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5 Steps For Dealing With Unacceptable Behaviour

by Matt Clarkson, Ex "Problem Teenager"
Youth Mentoring

We all want happy, effective relationships with our partners, work colleagues and of course, you guessed it, our teenagers. Ignoring bad behaviour can spell trouble, but how can we deal with it without damaging the relationship even more?

Before I get into it step-by-step, let me explain the good part of "bad" behaviour:

When I was a teenager, I wanted to prove that I was the only one who was in control of my life. And being the crass individual that I am, there were times when I would do the opposite of what my parents tried to make me do - even if it made no sense and wasn't in my best interests at all. : )

Even though you may feel like banging your head against a brick wall, for the young person, this is an important and healthy process. Experience and maturity come about from making some not so good choices along the way.

(I'm speaking from "experience" - believe me - I've made some humdingers!)

And as I said in my free mini-course young people who do not learn at some point to think and act for themselves are going to get their butt kicked. So what we really want to do is encourage them in that process - the process of them learning to make their own sensible decisions for themselves.

That's a good thing.

The trouble comes when young people are more concerned with proving they are "truly independent" than with making the best choices.

Many Teenage Problems and blatantly "out of control", unacceptable behaviour are a sign that it is more important to them to make their own choices than it is to make the best ones.

Why not acknowledge their ability to make choices?

Many parents deal with "bad" behaviour by trying to impose restrictions and taking away their "privileges". The problem with that is it leaves THEM with a difficult choice:

"Do I surrender my right to decide what happens in my life or do I tell you were to go?"

This is a bad either-or choice: Neither leads to the most desirable outcomes for your teenager or you.

The difficulty for a lot of parents is that when we are angry with them, we tend to go for the jugular and really stick the boot in. What can happen is that they then feel they are being attacked and so they attack back. Before you know it, an almighty battle has begun and the original problem behaviour has been forgotten about completely.

Is there a better option? I suggest the following for you to try:

1) The moment your teenager does something that you don't feel comfortable with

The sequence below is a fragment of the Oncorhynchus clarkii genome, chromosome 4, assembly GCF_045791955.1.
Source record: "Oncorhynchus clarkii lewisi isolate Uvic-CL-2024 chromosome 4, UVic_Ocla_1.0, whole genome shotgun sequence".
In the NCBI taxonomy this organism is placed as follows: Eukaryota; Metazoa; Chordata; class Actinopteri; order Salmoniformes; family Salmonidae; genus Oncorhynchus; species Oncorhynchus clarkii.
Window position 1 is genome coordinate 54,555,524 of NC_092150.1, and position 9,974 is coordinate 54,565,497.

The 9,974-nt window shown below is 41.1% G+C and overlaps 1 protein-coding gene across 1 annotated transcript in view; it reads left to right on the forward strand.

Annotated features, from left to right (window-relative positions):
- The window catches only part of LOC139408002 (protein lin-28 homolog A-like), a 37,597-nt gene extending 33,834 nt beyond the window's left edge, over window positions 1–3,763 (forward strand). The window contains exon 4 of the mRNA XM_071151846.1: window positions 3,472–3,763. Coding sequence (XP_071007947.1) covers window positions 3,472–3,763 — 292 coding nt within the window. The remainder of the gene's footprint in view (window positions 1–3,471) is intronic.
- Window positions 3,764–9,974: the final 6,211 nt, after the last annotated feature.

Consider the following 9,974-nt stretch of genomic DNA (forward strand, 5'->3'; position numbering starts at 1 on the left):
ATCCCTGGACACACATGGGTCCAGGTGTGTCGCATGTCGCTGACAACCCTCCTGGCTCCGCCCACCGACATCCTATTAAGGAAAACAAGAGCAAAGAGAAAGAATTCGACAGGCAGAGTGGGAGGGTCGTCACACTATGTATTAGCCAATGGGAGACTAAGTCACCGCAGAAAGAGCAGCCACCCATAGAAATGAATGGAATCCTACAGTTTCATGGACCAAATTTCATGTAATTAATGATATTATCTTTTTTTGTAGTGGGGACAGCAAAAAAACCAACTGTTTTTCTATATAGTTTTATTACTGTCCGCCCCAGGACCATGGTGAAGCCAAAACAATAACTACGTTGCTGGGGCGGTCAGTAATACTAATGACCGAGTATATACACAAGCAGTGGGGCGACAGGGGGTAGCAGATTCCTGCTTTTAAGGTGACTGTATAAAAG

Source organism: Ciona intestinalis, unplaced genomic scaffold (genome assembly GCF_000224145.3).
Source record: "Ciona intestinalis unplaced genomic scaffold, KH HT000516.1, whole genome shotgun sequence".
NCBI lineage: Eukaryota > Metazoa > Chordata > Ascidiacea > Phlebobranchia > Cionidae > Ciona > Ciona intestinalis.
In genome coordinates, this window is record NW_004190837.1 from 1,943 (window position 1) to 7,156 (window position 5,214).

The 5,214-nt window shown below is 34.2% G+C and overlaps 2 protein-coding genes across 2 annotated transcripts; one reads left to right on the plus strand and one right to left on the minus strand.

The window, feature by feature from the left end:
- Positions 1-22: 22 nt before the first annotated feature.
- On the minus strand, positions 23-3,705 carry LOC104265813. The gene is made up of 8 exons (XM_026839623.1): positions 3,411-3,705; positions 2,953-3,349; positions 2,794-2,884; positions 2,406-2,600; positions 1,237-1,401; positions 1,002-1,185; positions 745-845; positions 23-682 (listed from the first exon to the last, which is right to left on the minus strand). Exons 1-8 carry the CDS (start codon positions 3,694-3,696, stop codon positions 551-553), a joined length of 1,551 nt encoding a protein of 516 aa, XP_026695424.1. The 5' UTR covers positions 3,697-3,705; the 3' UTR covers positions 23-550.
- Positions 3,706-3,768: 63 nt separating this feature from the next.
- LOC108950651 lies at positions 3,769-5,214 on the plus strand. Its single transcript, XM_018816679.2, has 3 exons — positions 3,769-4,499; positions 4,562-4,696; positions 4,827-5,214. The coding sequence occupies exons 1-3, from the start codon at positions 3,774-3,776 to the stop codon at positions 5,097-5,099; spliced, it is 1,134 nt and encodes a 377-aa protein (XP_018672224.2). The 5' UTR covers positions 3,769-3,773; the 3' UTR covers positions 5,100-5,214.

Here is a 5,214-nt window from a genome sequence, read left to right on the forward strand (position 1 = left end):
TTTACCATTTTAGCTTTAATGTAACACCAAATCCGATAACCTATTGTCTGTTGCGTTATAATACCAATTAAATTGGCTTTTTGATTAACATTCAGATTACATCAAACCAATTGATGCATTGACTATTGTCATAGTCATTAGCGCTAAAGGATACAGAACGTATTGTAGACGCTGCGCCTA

Ask Yourself:

"Is this behaviour totally, 100% wrong and unacceptable or is it just something that I personally don't approve of?"

If it's the second kind of "teenage problem" then you may want to reconsider punishing them for it. If you decide it is totally unacceptable behaviour, then it's important to express your frustrations and deal with it straight away.

Do not allow it to build up.

Do not save it as ammunition for next time.

Deal with unacceptable behaviour (if it really is unacceptable) as soon as it happens if at all possible.

2) Tell them specifically what they did that was unacceptable:

"You spoke to me in a disrespectful way"

3) Acknowledge that they are in control of the choices they make.

"You are the only one who decides what happens in your life. If that's the way you want to go then we can't stop you - that's up to you!"

4) Tell them honestly how you feel about it. Express your feelings in a real and natural way. Shout, cry, laugh - whatever is natural for you - but don't get physical.

"I'm really ANGRY about what you've done!!!"

5) The last all-important step is to re-affirm your love and respect for them as a person.

"....but the REASON I feel so angry (or whatever) is that I really love/respect you and I know that deep down YOU'RE A GOOD KID - that's why I'm so angry!"

So you tell them specifically what they've done that is unacceptable but acknowledge that their behaviour is their responsibility. Then you share your honest feelings. Finally, and this is the critically important part, you re-affirm their dignity and your love for them as a person.

Your negative feelings are focused on their *behaviour* and you have reaffirmed your love and respect for WHO THEY ARE.

In this way, they can't focus on what they hate about your parenting style. They have no choice but to focus on their behaviour and think about whether it's the direction THEY really want to go in.

This 5-step works for unacceptable behaviour in any relationship, but you'll be surprised how effective it is with teenage problems when you use it at the right time.

Matt Clarkson is the Founder of Youth Mentoring. He is a mentor and personal coach who helps teenagers and parents find fulfilment and direction. He is the author of a no-cost 5-Part Email Mini Course for parents and young people who are interested in improving communication, and taking their lives to a new level of happiness and success. You can sign up at: =

This article provided by the Family Content Archives

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